Prior to independence, the contemporary Lithuanian art developed in an atmosphere of protest. There had always been something to fight against - a regime, one’s own fear and submission of aesthetic prohibitions. This spirit of contradiction and resistance motivated and gave endurance. Now, artists have to choose, and it is not as easy as it may seem. In the second half of the century the Soviet regime failed to completely isolate Lithuania from the rest of the world. Lithuania succeeded in returning to it, though it is hard to tell whether for long, considering a threatening political situation. Lithuanian artists learnt many things only fragmentarily, time ran much slower for them, and they concentrated their attention on their own, sealed off world. Still, they managed to create a great many original and existentially significant works. However, this situation was totally ruinous for cultural institutions. Normality must be restored to them. Yet institutions lack the experience and resources, and are prone to conservatism. Sometimes even demagogic slogans are employed in order to protect the national culture from cosmopolitanism. In fact, the aim of such measures is to preserve of self-importance which is sinking together with the former atmosphere of cultural backwater. Yesterday’s “non-conformist-missionaries” have lost their exceptional significance in society. They try to unite with professional “promoters of culture” and journalists in opposition to any change. It is characteristic that the mass public in Lithuania seems to be much more progressive and open than in other countries. The first actions of the “POST ARS” and “The Green Leaf” realised in the middle of the last decade, failed to provoke or shock the public with their drastic themes, gestures, sounds or media. The passers-by, instead of expressing their anger, were rejoicing, accepting the actions as a promise of new freedom and treating them as a playful intrigue. Today more radical conceptual exhibitions attract crowds of people.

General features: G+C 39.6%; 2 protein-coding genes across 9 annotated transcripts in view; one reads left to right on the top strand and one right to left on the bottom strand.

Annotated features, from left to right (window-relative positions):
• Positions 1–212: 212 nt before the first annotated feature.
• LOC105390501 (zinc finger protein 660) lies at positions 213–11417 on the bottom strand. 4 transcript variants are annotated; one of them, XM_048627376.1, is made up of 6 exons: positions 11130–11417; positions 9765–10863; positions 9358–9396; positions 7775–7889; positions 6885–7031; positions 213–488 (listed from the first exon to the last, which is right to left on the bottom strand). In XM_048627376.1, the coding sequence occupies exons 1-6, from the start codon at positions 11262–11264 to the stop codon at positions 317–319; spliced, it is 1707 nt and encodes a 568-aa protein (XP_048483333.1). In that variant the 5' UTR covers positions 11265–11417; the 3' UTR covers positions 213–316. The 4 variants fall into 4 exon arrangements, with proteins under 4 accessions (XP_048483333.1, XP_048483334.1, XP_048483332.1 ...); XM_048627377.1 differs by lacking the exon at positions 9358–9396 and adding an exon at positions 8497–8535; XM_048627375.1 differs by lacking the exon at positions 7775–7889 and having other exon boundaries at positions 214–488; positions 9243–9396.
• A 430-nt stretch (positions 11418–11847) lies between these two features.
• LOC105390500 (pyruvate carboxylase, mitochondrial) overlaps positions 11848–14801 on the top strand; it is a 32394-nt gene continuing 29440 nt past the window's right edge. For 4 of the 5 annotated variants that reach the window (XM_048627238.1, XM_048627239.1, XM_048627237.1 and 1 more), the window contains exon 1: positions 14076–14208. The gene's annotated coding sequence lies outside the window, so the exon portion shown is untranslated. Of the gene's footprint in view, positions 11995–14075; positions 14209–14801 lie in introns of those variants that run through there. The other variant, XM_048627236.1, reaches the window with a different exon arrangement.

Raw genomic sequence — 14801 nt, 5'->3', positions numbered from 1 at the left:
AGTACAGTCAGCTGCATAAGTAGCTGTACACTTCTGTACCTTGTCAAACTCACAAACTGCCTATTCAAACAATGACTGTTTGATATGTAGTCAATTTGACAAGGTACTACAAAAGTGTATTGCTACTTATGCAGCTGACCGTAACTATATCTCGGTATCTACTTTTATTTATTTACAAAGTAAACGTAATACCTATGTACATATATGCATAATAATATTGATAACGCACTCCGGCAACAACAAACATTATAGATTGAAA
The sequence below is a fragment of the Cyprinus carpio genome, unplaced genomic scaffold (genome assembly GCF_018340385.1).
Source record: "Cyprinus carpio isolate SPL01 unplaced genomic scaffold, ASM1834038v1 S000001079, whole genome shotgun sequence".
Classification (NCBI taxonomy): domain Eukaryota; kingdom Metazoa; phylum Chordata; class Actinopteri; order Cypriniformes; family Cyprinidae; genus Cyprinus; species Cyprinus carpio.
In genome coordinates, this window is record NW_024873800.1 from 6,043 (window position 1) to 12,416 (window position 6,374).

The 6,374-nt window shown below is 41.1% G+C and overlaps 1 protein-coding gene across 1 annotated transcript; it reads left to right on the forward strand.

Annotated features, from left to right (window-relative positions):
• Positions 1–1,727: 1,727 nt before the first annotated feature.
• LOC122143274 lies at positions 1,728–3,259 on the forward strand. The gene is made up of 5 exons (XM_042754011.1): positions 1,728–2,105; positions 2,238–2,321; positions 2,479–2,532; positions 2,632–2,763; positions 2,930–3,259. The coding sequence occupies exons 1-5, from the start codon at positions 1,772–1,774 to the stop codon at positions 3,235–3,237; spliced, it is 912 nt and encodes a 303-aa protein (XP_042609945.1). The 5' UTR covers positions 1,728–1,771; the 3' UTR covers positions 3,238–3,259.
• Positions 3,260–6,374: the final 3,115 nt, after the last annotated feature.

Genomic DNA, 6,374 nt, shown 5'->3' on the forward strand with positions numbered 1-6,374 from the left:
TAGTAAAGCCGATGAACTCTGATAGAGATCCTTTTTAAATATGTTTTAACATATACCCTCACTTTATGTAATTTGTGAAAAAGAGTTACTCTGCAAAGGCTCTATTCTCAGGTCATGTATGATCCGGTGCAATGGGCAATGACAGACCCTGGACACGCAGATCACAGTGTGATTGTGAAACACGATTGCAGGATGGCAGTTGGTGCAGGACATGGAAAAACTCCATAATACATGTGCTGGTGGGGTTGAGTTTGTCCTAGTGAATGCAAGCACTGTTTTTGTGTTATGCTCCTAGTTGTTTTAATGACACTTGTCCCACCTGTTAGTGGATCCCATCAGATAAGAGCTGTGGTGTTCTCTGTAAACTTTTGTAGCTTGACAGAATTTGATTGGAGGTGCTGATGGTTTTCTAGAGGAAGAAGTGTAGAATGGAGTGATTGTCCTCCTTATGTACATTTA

However, curiosity and a hunger for such sights on the one hand, and a strong disapproval, on the other hand, do not serve as a favourable ground for a more profound perception of art.
The struggle against new absurdities and paradoxes is much more difficult than against the old ones. Now one must oppose not the old regime but one’s own narrow-mindedness.
Lithuania’s everyday life is miserable and insecure. The attacks of our own backwardness and destruction are no less dangerous than expansionist rumblings from our gigantic neighbour to return. At the same time, life is offering so many new possibilities. However time, which had been running so slowly for the decades, found itself in a vortex. A painful and comic atmosphere, full of misunderstandings and positive change, is now dominant. In such a complex situation, any attempt to negate or forget the old experience would equal the destruction of one’s own heart. But to stay chained to it would mean to stay in the masochism of adolescence.
Written in 1996.
Translated from Personal Time. Art of Estonia, Latvia and Lithuania 1945-1996. The Zachæta Gallery of Contemporary Art, 1996 by Laimutë Zabulienë.
Received on 2003-07-07